Every release since possibly the dawn of time (or, at least, Fedora Core 5), we make a Common Bugs page on the wiki. This is where we document things that we judge not to be blockers but are concerned many people might run into on upgrade or first install of a new Fedora Linux release — or, would-be blockers we decide we have to waive because we don’t have time or resources to fix. Or, just common issues that crop up after the release.
This time around, based on my anecdotal impression from social media, Ask Fedora questions, and even comments on the release announcement, No sound after upgrade appears to be the … winner. Lots of people are hitting this.
This leads me to several observations:
- The given solution works for most people, but clearly many are not seeing it.
- We have no way of telling how many people did find a solution and therefore say nothing.
- For that matter, we have no really good way of telling if there’s actually a different issue more people are affected by, but just less loud about.
- The bug linked from the Common Bugs page gets cluttered up with:
- People for whom the workaround didn’t work and resulting discussion
- Reports of similar issues which are not, in fact, that issue.
- Alternate suggestions which may or may not be good advice.
I suggest that for the Fedora Linux 36 release, we move to an Ask Fedora–based replacement for this wiki page.
Now, to put my cards on the table here:
- I don’t actually hate the wiki, but I do think we shouldn’t be sending unwitting end-users there.
- I do love Discourse. There. I said it.
- And, I love Ask Fedora in particular. It’s a community success.
We’d create a new top-level category, “Common Issues”. Posting directly in the category would not be allowed. Instead, there would be a subcategory, “Proposed Common Issues”.
New topics in “Proposed Common Issues” would use the template feature, prompting for the necessarily information and keeping the format consistent. Unfortunately, there are no macros to do the fancy things the current wiki process uses, which I will freely admit is a drawback.
Each topic would be tagged with the release that it corresponds to (and, ideally other tags, like the installation / upgrade / workstation / etc. sections on the wiki — we could make that mandatory or just by convention).
Members of the QA team (based on group membership, automatically once Does `sso overrides groups` work with Oauth2? - sso - Discourse Meta is fixed upstream) and possibly other volunteers will be marked as category moderators, and so can promote topics to the higher-level “Common Issues” after vetting them.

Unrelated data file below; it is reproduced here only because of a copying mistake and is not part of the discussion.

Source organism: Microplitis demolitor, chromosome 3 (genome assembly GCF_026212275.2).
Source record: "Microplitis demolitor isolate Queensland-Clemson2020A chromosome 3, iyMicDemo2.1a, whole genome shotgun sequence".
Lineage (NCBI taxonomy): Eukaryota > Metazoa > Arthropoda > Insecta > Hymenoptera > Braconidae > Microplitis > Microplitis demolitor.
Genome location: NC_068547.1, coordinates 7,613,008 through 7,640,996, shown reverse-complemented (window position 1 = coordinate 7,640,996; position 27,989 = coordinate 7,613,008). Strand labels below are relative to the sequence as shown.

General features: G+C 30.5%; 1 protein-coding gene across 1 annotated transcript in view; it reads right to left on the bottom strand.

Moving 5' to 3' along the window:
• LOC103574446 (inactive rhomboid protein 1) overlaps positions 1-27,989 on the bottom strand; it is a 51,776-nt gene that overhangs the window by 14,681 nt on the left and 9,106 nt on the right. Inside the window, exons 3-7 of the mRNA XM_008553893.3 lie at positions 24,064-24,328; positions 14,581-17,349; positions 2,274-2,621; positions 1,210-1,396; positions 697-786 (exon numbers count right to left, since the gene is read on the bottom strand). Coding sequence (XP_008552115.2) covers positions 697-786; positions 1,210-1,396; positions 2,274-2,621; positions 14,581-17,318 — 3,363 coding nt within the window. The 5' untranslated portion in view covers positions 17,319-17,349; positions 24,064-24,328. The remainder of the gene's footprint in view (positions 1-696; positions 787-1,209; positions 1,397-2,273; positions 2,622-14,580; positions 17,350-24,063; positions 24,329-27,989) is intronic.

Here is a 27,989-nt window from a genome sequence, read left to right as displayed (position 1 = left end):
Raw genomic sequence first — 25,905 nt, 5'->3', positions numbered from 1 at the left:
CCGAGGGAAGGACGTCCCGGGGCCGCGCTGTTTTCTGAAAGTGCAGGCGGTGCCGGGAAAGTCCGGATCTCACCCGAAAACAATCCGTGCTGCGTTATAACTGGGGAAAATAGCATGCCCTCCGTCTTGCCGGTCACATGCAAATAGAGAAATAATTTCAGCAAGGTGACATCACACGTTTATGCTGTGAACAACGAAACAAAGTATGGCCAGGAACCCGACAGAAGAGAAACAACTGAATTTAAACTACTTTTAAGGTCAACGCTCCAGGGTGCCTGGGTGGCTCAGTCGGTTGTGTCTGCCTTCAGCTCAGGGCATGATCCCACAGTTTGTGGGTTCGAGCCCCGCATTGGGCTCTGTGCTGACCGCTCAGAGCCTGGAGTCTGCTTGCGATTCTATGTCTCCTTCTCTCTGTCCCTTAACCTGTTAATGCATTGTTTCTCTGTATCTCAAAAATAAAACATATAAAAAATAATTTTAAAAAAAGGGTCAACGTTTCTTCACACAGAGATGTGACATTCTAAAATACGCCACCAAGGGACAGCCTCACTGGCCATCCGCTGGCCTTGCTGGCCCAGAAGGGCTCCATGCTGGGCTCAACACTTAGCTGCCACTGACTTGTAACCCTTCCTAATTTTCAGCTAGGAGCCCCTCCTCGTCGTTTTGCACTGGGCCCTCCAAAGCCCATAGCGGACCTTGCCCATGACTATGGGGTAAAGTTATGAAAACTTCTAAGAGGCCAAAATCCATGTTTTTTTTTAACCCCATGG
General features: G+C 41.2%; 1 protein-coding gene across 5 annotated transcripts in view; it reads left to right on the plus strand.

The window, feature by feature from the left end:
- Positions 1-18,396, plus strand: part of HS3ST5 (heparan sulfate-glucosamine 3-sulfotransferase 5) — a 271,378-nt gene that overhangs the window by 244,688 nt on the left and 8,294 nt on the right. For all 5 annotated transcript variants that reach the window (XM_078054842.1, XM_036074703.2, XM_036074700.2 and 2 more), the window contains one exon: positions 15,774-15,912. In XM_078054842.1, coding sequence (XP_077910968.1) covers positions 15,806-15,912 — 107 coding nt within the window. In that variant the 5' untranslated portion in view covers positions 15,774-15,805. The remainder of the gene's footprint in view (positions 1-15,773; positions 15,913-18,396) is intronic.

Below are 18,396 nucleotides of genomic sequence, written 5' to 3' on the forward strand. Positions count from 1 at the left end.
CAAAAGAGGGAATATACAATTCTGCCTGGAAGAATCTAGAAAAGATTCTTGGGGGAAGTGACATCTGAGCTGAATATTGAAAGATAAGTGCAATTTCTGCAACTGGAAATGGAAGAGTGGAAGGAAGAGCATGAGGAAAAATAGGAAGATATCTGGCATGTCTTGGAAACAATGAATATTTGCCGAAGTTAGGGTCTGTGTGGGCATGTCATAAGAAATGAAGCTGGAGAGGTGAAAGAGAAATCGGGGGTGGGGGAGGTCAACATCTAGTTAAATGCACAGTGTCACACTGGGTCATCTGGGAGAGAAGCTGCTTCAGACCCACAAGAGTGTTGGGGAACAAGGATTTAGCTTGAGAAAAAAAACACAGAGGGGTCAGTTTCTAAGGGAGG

And, we’d turn on voting, and ask people to vote for issues that they have also experienced. Not scientific, but gives a measure that we don’t have now.
- More visible to end users. (I think, at least.)
- Directly linked to where we’re telling people to go for help, and where people are talking about their problems.
- Gives a place to comment on and discuss the problem other than cluttering the bug in bugzilla.
- Right now, Lots of people on Ask coming in with new questions about the no-sound-on-upgrade issue. Even if they don’t find it and avoid needing to ask, we can easily merge those into the main topic.
- Conversely, when a person has a different issue, it’s easy to split that into its own help thread.
- And we can moderate and organize response in general to make sure people are seeing the most helpful advice and not getting misdirected.
- Right now, the release-cycle QA process is the primary source of Common Bugs. But… maybe we’re missing things that users are finding?
- Discourse’s notify-by-mail feature is nicer than following wiki page changes by mail.
- Moves us towards Ask Fedora as a first-top issue triage center, reducing Bugzilla load for maintainers and reducing end-user frustration with unmet expectations about Bugzilla response.
- No fancy formatting macros
- New thing for QA team folks to take on and I know there’s already a lot
I’m posting this both here on Ask and on the Fedora Test mailing list. Discuss where you feel most comfortable and I’ll try to link the results.